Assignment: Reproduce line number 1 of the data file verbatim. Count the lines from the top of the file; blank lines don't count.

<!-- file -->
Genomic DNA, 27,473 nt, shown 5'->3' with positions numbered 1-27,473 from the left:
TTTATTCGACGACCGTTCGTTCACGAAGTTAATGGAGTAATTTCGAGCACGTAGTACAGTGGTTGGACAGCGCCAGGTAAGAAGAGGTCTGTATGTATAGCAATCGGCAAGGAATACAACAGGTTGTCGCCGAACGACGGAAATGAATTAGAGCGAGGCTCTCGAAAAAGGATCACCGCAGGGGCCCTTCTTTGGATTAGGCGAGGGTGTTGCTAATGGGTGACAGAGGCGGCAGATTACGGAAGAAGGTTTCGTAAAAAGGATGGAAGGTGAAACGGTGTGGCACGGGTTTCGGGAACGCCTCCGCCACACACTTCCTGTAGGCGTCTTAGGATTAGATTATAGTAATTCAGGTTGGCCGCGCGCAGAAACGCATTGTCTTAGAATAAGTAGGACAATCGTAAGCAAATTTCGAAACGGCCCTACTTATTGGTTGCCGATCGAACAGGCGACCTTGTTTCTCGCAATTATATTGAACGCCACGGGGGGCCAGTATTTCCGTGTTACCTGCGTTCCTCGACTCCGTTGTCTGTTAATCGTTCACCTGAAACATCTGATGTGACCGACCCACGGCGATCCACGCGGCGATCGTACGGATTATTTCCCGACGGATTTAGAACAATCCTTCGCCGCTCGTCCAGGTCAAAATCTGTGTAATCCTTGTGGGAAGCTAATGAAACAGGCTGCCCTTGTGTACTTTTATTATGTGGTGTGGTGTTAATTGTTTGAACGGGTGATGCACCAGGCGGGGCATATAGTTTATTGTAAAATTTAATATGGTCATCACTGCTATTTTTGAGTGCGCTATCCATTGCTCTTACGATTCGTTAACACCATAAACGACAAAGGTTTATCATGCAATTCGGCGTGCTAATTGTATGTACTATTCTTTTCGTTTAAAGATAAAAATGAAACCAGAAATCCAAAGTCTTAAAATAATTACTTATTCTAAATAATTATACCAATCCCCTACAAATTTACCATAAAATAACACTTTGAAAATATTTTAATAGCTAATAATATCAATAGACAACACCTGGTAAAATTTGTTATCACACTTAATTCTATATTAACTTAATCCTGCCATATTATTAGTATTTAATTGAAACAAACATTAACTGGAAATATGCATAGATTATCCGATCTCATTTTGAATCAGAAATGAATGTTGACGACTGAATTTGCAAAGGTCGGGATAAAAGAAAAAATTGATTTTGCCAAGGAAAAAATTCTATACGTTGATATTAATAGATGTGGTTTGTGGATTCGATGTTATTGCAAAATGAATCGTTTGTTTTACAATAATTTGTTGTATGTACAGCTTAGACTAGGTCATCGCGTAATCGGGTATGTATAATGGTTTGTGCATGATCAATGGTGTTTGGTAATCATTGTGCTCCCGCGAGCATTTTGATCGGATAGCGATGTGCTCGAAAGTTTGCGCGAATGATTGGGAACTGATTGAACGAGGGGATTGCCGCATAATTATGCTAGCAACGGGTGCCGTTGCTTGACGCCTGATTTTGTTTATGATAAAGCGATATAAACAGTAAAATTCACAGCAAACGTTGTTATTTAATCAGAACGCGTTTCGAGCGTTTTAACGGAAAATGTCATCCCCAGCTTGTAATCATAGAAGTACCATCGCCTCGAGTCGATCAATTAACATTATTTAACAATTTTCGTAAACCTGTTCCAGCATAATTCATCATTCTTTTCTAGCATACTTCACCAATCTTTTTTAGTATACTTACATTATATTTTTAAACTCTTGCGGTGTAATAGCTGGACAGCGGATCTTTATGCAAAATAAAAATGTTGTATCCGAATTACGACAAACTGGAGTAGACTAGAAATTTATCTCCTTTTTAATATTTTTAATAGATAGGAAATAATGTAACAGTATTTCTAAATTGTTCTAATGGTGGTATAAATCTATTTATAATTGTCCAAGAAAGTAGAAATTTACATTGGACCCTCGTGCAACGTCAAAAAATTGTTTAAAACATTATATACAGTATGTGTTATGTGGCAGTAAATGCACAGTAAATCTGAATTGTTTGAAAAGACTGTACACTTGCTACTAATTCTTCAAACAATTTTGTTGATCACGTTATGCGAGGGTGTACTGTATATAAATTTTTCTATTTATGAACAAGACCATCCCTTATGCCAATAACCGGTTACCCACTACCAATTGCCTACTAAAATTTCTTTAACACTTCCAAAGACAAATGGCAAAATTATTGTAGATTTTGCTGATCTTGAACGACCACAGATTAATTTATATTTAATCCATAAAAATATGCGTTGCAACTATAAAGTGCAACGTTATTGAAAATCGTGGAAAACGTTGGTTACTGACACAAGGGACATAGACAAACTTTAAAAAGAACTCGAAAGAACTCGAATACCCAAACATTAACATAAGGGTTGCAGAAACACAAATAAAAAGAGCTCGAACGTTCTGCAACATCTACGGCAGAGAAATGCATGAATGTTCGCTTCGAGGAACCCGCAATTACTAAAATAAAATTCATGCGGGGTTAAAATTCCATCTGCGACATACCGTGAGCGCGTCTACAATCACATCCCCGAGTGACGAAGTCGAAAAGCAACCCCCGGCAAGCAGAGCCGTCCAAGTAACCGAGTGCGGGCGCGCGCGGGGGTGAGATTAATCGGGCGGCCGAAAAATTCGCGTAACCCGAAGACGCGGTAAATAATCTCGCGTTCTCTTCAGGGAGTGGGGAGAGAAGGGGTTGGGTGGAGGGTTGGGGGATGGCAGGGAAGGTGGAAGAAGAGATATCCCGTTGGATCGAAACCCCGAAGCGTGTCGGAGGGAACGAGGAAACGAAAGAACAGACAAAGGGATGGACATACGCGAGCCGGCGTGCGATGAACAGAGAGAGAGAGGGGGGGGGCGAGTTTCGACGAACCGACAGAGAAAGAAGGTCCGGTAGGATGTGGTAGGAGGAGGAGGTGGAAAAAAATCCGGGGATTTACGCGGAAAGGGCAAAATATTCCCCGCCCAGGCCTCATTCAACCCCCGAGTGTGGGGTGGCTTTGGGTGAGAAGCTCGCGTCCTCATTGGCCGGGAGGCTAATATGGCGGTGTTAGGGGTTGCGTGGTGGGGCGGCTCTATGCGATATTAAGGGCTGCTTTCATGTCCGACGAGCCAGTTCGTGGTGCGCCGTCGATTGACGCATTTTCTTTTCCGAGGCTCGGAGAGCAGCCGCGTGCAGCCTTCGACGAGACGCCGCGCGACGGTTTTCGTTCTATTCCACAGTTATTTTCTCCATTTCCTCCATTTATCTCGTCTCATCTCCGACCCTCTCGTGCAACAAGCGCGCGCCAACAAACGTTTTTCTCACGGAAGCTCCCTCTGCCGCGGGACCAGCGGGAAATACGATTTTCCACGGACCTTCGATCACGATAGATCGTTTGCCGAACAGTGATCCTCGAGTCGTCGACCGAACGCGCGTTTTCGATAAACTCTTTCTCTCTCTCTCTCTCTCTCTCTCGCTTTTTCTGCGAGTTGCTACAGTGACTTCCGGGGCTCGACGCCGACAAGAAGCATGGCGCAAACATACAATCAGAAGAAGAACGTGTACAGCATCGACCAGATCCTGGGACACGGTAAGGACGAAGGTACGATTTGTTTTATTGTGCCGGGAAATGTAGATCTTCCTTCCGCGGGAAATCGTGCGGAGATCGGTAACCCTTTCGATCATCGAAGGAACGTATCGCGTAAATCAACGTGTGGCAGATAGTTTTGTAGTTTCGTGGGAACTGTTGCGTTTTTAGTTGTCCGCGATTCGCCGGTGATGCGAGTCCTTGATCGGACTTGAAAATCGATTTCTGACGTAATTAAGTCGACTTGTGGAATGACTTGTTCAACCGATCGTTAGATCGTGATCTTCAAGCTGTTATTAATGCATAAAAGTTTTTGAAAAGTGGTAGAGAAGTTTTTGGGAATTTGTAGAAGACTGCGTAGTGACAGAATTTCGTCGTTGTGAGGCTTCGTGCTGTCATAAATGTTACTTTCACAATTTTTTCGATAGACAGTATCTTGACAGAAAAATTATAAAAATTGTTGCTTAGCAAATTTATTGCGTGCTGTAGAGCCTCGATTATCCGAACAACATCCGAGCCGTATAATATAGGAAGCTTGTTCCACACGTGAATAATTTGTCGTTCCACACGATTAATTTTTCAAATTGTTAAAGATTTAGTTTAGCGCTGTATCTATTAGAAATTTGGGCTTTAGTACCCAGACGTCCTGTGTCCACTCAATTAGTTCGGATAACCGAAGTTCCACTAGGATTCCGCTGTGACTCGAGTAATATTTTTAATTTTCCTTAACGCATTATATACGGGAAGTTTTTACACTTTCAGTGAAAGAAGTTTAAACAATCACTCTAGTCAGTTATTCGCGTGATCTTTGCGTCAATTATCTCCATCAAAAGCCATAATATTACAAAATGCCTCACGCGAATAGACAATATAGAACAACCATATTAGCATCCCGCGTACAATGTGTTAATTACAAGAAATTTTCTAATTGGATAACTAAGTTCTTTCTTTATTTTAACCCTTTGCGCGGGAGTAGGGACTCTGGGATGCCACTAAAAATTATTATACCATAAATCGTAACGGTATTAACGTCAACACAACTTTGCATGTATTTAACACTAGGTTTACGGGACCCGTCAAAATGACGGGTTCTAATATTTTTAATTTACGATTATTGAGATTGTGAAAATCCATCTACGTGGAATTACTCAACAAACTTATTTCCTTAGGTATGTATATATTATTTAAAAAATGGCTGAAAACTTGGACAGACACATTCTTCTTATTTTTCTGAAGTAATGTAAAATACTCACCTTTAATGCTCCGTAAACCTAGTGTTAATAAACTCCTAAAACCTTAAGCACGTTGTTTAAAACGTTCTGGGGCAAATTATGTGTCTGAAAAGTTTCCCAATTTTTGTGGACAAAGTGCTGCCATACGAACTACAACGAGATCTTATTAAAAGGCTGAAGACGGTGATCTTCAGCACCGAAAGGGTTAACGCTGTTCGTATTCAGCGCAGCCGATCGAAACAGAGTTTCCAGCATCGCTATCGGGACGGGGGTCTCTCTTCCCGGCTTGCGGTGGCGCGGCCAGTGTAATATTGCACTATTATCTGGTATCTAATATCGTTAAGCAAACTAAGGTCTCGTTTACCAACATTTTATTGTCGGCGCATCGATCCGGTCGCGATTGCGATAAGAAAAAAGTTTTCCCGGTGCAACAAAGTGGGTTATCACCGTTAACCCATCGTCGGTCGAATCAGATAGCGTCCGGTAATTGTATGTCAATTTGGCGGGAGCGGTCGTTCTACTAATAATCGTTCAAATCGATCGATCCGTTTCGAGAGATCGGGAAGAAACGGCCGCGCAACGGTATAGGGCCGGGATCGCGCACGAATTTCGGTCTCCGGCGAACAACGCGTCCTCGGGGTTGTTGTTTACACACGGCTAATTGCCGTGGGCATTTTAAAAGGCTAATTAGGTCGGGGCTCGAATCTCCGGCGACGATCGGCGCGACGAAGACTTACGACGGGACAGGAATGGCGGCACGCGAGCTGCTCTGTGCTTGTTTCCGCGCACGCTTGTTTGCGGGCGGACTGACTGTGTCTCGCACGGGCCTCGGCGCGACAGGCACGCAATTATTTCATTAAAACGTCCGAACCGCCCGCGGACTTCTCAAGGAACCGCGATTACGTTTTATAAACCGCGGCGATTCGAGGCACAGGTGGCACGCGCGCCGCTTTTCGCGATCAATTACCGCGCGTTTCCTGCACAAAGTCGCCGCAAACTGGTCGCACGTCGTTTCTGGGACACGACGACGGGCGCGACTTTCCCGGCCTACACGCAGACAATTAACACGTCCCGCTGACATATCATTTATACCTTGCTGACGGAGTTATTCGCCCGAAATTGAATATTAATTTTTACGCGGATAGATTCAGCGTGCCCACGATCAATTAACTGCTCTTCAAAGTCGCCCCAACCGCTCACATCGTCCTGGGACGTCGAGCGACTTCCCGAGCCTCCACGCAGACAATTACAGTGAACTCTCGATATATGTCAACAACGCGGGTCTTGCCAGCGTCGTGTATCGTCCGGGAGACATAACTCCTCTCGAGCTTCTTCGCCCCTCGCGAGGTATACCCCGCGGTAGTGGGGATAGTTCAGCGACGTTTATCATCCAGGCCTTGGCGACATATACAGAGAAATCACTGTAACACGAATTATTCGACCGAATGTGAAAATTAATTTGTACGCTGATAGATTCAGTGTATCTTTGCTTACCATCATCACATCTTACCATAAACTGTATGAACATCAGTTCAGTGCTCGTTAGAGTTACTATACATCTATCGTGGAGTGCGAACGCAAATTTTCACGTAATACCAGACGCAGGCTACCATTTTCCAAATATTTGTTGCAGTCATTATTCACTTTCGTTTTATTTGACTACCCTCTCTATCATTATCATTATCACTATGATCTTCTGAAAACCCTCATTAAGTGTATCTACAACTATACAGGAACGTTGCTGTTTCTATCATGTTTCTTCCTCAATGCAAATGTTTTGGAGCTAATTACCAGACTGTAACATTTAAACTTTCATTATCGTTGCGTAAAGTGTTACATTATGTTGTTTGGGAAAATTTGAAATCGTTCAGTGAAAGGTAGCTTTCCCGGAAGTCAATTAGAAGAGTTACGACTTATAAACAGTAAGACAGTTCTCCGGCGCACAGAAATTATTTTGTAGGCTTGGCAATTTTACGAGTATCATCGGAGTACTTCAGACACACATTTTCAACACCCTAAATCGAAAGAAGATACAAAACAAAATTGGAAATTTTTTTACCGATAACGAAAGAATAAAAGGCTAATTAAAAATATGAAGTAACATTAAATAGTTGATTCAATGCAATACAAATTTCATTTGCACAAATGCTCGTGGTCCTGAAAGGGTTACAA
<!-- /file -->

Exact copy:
Genomic DNA, 27,473 nt, shown 5'->3' with positions numbered 1-27,473 from the left: